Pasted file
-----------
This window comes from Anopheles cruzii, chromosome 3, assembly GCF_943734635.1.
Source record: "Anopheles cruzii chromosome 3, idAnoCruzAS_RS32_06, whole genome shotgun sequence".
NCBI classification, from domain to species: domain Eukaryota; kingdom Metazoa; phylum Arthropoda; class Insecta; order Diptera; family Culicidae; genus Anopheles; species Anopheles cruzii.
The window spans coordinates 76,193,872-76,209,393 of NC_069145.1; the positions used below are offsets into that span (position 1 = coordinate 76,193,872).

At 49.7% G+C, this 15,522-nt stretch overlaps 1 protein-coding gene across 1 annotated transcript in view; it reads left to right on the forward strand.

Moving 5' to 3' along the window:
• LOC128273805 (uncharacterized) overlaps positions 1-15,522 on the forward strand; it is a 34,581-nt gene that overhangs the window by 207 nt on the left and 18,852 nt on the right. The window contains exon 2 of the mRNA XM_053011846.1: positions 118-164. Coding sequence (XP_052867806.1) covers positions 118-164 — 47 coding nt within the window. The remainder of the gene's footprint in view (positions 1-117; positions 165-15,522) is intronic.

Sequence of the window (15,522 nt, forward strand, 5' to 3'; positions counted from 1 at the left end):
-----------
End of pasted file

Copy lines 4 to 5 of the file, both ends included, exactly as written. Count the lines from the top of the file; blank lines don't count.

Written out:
The window spans coordinates 76,193,872-76,209,393 of NC_069145.1; the positions used below are offsets into that span (position 1 = coordinate 76,193,872).

At 49.7% G+C, this 15,522-nt stretch overlaps 1 protein-coding gene across 1 annotated transcript in view; it reads left to right on the forward strand.